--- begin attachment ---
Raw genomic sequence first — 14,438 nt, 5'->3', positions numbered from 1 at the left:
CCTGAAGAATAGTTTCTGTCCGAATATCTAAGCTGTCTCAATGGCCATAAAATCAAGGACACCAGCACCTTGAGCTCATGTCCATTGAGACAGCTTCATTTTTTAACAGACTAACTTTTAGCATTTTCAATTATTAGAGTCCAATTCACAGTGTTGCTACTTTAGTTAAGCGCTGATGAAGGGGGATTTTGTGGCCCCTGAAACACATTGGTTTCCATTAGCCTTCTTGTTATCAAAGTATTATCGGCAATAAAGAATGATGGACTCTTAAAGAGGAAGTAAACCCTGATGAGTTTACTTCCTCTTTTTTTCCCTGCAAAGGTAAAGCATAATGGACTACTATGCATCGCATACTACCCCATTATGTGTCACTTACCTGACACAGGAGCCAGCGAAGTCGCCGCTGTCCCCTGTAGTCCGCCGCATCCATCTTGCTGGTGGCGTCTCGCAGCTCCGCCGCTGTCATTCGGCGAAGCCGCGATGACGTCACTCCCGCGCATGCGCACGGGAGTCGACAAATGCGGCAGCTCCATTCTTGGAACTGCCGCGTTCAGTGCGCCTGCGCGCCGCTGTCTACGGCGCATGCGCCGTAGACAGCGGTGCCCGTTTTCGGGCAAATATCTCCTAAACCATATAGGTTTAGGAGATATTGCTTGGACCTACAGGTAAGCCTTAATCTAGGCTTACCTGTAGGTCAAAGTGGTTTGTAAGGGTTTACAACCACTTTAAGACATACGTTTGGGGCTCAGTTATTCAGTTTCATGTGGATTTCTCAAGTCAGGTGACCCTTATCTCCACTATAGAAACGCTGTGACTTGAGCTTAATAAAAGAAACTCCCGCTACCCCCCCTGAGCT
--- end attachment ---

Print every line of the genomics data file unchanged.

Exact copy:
Raw genomic sequence first — 14,438 nt, 5'->3', positions numbered from 1 at the left:
CCTGAAGAATAGTTTCTGTCCGAATATCTAAGCTGTCTCAATGGCCATAAAATCAAGGACACCAGCACCTTGAGCTCATGTCCATTGAGACAGCTTCATTTTTTAACAGACTAACTTTTAGCATTTTCAATTATTAGAGTCCAATTCACAGTGTTGCTACTTTAGTTAAGCGCTGATGAAGGGGGATTTTGTGGCCCCTGAAACACATTGGTTTCCATTAGCCTTCTTGTTATCAAAGTATTATCGGCAATAAAGAATGATGGACTCTTAAAGAGGAAGTAAACCCTGATGAGTTTACTTCCTCTTTTTTTCCCTGCAAAGGTAAAGCATAATGGACTACTATGCATCGCATACTACCCCATTATGTGTCACTTACCTGACACAGGAGCCAGCGAAGTCGCCGCTGTCCCCTGTAGTCCGCCGCATCCATCTTGCTGGTGGCGTCTCGCAGCTCCGCCGCTGTCATTCGGCGAAGCCGCGATGACGTCACTCCCGCGCATGCGCACGGGAGTCGACAAATGCGGCAGCTCCATTCTTGGAACTGCCGCGTTCAGTGCGCCTGCGCGCCGCTGTCTACGGCGCATGCGCCGTAGACAGCGGTGCCCGTTTTCGGGCAAATATCTCCTAAACCATATAGGTTTAGGAGATATTGCTTGGACCTACAGGTAAGCCTTAATCTAGGCTTACCTGTAGGTCAAAGTGGTTTGTAAGGGTTTACAACCACTTTAAGACATACGTTTGGGGCTCAGTTATTCAGTTTCATGTGGATTTCTCAAGTCAGGTGACCCTTATCTCCACTATAGAAACGCTGTGACTTGAGCTTAATAAAAGAAACTCCCGCTACCCCCCCTGAGCT